She went on to say yes. I’m paraphrasing, but she essentially said: Yes because you love hard and you work hard. Yes because you don’t need a reason or an excuse or a justification. I told her I was feeling a little unsure about work. Not what I’m doing, but whether I’m doing it “right.” She blinked at me and reminded me that stats for new businesses at the three-year mark. Oh, right, I remembered. It’s working. Just keep going. My business may not be brand new, but it’s probably a toddler in terms of business development.

There’s time for things to unfold. 

Then I recalled the three client conversations I had today, all with women at various stages of writing. The common thread? Letting things unfold. We go in all gangbusters to write a book, to build a business, what have you, and then this thing happens called Process. Nothing goes the way we thought it would. Maybe it goes even better. Maybe just different. The straight line, like that popular cartoon, is a tangled squiggly mess of a thing. It looks… real.

And what do I tell said writers? Trust the process, the unfolding. The shape of things will emerge. Keep writing, keep going, keep building. Read a lot of books. Talk to people. Get really quiet. Sit with the hard parts. Trust, trust, trust.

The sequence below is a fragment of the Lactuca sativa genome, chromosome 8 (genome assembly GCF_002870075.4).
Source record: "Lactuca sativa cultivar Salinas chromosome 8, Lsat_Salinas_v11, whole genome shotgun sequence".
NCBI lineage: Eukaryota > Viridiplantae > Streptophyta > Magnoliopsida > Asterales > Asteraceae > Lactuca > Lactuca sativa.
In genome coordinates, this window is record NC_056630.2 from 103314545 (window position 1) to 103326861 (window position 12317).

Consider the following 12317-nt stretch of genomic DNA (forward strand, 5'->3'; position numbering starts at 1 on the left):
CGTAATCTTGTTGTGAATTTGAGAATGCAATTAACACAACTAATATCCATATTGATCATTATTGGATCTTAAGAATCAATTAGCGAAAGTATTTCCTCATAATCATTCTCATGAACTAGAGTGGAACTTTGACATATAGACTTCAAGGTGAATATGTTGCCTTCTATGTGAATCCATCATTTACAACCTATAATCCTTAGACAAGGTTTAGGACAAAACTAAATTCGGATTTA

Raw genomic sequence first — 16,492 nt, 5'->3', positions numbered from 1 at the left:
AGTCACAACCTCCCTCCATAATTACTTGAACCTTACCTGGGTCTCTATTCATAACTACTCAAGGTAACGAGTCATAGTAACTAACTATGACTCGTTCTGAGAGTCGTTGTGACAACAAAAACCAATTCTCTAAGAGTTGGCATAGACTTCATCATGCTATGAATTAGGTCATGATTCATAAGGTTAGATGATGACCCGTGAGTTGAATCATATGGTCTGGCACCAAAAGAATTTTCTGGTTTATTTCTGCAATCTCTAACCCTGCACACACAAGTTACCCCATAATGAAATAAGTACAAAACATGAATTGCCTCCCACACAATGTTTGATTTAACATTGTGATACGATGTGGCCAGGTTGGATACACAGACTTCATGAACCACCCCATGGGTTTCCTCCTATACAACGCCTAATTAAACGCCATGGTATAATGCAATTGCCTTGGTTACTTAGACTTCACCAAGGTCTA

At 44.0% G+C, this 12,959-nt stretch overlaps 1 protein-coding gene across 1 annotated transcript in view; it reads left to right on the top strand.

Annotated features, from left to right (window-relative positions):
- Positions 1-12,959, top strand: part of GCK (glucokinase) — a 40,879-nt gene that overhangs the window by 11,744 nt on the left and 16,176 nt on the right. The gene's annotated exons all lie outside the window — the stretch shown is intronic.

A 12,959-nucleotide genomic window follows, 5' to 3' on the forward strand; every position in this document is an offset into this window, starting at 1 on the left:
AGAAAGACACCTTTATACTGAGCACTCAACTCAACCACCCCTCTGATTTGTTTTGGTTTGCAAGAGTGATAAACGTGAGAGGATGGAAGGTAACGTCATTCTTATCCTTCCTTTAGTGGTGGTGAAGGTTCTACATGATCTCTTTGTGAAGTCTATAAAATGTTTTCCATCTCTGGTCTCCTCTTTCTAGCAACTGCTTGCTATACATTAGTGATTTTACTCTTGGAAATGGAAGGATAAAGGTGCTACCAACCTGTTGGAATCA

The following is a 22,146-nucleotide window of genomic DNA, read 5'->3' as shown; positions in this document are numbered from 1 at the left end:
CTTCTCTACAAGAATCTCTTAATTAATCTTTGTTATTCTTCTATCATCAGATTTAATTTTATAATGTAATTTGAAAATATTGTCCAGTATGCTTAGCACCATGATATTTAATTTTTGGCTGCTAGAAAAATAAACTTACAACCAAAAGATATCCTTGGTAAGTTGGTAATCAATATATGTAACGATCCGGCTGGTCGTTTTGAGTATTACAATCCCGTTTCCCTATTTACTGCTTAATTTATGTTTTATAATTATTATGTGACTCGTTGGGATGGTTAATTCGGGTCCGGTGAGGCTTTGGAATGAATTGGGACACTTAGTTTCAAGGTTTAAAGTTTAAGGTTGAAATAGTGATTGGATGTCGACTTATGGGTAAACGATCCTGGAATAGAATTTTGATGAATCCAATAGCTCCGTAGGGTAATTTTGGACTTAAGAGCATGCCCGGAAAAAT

It’s all I’ve ever really written about, come to think of it. I bet at least half of the blog posts I’ve written over the past 11 years have boiled down to that one word — and that’s not just the Cosmo talking (though I have surprised myself and nearly polished off my drink).

“You have created a beautiful, successful business,” my wife calls to me as I put on my boots.

“Really?” I ask. (See? Typical.)

“Really.”

I take this in and reflect on the wonderful conversations with these clients today, ones where it was so easy for me to see them where they are and believe in where they’re headed. I had one last question for her before heading out to eat.

“Why is it so much easier for us to see each other’s wholeness than our own? Why is it that we have such wisdom for other people, yet struggle to apply it to our own writing and life and work?”